Long-Term Survival in Patients with Malignant Astrocytoma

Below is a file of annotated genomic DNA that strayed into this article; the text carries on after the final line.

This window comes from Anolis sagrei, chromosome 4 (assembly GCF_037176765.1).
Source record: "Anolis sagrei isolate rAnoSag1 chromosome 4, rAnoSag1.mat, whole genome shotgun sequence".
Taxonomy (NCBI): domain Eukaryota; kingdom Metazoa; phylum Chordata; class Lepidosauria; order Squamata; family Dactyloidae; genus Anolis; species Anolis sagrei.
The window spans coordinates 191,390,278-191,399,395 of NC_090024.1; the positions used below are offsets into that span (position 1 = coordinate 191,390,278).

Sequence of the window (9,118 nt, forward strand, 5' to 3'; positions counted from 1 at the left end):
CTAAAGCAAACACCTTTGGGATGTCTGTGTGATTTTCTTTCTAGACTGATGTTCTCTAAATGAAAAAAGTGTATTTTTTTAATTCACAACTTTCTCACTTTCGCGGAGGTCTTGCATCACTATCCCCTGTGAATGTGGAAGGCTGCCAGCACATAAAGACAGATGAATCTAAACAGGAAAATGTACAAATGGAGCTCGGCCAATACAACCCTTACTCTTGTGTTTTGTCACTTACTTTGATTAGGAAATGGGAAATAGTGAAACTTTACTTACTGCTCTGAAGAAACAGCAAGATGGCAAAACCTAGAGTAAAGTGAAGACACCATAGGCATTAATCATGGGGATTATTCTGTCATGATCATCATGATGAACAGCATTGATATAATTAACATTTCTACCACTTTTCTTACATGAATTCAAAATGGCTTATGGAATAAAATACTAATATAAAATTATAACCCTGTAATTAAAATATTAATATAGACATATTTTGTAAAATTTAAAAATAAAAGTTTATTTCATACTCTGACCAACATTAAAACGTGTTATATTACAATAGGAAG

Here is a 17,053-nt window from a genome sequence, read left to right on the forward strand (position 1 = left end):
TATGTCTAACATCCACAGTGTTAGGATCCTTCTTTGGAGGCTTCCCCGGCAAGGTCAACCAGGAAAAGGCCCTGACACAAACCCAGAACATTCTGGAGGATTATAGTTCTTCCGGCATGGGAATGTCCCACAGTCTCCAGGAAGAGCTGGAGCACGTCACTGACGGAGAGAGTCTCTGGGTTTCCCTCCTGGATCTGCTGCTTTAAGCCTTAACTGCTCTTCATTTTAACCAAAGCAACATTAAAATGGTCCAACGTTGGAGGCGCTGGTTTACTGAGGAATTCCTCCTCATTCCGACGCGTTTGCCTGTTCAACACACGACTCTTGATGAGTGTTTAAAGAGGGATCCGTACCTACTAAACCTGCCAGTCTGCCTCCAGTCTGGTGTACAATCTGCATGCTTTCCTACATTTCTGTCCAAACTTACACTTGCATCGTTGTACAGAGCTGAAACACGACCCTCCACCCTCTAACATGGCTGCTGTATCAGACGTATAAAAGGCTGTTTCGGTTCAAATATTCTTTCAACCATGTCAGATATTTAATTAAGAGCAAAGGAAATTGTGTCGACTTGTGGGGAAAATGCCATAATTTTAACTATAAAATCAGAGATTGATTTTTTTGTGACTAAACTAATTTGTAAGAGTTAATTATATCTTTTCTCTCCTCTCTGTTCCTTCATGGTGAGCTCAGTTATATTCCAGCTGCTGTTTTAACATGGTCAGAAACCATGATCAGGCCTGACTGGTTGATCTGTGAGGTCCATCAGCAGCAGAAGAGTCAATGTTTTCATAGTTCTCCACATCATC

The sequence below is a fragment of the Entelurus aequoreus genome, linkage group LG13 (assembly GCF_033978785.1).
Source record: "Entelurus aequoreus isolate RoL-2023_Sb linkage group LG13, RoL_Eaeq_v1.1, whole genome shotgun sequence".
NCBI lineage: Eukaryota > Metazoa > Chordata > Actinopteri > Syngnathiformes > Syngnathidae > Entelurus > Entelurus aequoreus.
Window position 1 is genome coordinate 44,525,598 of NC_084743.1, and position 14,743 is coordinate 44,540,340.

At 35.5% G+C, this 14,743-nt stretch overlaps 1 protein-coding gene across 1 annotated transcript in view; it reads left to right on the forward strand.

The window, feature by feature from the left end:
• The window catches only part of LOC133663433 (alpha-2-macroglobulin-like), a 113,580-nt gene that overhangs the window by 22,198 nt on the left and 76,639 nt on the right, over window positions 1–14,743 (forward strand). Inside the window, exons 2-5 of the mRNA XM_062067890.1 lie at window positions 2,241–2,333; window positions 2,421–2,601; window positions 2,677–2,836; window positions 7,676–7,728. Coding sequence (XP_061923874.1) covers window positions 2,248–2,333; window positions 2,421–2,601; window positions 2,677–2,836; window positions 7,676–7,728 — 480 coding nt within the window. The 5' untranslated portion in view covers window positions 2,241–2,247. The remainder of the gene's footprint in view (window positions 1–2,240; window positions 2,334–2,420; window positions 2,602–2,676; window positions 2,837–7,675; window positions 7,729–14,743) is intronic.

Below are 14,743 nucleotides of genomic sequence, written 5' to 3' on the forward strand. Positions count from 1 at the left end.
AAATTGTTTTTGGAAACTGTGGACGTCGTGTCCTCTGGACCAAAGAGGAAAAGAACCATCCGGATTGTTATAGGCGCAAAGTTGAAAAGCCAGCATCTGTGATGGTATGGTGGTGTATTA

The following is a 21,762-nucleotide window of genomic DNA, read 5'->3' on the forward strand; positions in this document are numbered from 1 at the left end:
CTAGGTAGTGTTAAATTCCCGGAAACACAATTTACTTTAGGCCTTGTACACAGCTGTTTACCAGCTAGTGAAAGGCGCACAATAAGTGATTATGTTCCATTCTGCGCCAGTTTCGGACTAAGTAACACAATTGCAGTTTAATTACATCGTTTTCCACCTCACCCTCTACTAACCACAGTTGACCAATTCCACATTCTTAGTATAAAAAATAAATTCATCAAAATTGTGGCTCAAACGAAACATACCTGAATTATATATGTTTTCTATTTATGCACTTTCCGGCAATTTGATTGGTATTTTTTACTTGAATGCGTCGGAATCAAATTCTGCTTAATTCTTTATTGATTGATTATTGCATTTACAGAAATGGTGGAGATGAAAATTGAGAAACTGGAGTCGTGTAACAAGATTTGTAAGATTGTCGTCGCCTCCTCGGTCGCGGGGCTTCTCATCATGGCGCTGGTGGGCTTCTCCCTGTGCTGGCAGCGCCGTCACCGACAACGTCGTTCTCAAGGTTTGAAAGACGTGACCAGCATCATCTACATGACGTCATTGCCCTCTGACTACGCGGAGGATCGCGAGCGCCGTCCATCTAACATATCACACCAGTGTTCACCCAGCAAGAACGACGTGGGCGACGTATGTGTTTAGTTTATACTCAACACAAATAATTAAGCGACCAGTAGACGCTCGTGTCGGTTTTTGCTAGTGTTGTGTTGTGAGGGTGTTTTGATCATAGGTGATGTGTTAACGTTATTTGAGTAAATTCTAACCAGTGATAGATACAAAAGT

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FROM 1978 TO 1988, 314 patients with malignant astrocytoma were treated by our neuro-oncology team. Twenty-five patients were excluded from further analysis because of a lack of adequate follow-up, the brain-stem location of the tumor, or an age of less than 18 years. Of the 289 remaining patients in the valid study group, 213 had Grade IV tumors (73.7%) and 76 had Grade III tumors; 167 patients were male (57.8%) and 112 were female, and 89 were less than 40 years of age (30.8%). There were 58 long-term survivors (> 36 mo) in the series (20%). Long-term survivors were much more likely to be less than 40 years of age (x = 41.8; P < 0.005), to have undergone repeated surgery (x = 17.3; P < 0.005), to have received more than 60 Gy of radiation (x = 11.6; P < 0.005), to have Grade III tumors (x = 10.6; P < 0.005), and to have received nitrosoureas (x = 6.09; P < 0.02). Neither sex nor blood type were significantly associated with long-term survival. Patients undergoing repeated surgery were more likely to be less than 40 years of age (x = 5.72; P < 0.02), but neither sex nor histological findings was associated with repeated surgery. For the series as a whole, the observed 5-year survival rate was 6%. We conclude that an aggressive multidisciplinary approach can produce sizable numbers of long-term survivors in malignant astrocytoma patients with favorable prognostic factors.

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